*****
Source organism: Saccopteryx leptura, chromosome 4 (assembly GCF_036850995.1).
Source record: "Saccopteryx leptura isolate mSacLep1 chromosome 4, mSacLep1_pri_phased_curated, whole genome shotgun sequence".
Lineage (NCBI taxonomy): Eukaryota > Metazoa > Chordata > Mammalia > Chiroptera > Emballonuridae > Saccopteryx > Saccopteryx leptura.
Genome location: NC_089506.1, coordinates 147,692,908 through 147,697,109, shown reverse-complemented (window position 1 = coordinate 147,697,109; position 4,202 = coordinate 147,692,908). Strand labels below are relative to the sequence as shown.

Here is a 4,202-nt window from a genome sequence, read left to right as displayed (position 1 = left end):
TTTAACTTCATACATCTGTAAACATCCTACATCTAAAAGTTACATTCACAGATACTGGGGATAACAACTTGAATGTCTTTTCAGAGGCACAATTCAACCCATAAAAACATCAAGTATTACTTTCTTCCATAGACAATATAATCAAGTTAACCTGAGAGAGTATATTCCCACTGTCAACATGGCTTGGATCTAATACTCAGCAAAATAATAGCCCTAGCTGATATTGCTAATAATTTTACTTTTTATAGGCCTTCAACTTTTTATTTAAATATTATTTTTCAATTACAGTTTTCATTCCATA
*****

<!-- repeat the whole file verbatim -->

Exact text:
Source organism: Saccopteryx leptura, chromosome 4 (assembly GCF_036850995.1).
Source record: "Saccopteryx leptura isolate mSacLep1 chromosome 4, mSacLep1_pri_phased_curated, whole genome shotgun sequence".
Lineage (NCBI taxonomy): Eukaryota > Metazoa > Chordata > Mammalia > Chiroptera > Emballonuridae > Saccopteryx > Saccopteryx leptura.
Genome location: NC_089506.1, coordinates 147,692,908 through 147,697,109, shown reverse-complemented (window position 1 = coordinate 147,697,109; position 4,202 = coordinate 147,692,908). Strand labels below are relative to the sequence as shown.

Here is a 4,202-nt window from a genome sequence, read left to right as displayed (position 1 = left end):
TTTAACTTCATACATCTGTAAACATCCTACATCTAAAAGTTACATTCACAGATACTGGGGATAACAACTTGAATGTCTTTTCAGAGGCACAATTCAACCCATAAAAACATCAAGTATTACTTTCTTCCATAGACAATATAATCAAGTTAACCTGAGAGAGTATATTCCCACTGTCAACATGGCTTGGATCTAATACTCAGCAAAATAATAGCCCTAGCTGATATTGCTAATAATTTTACTTTTTATAGGCCTTCAACTTTTTATTTAAATATTATTTTTCAATTACAGTTTTCATTCCATA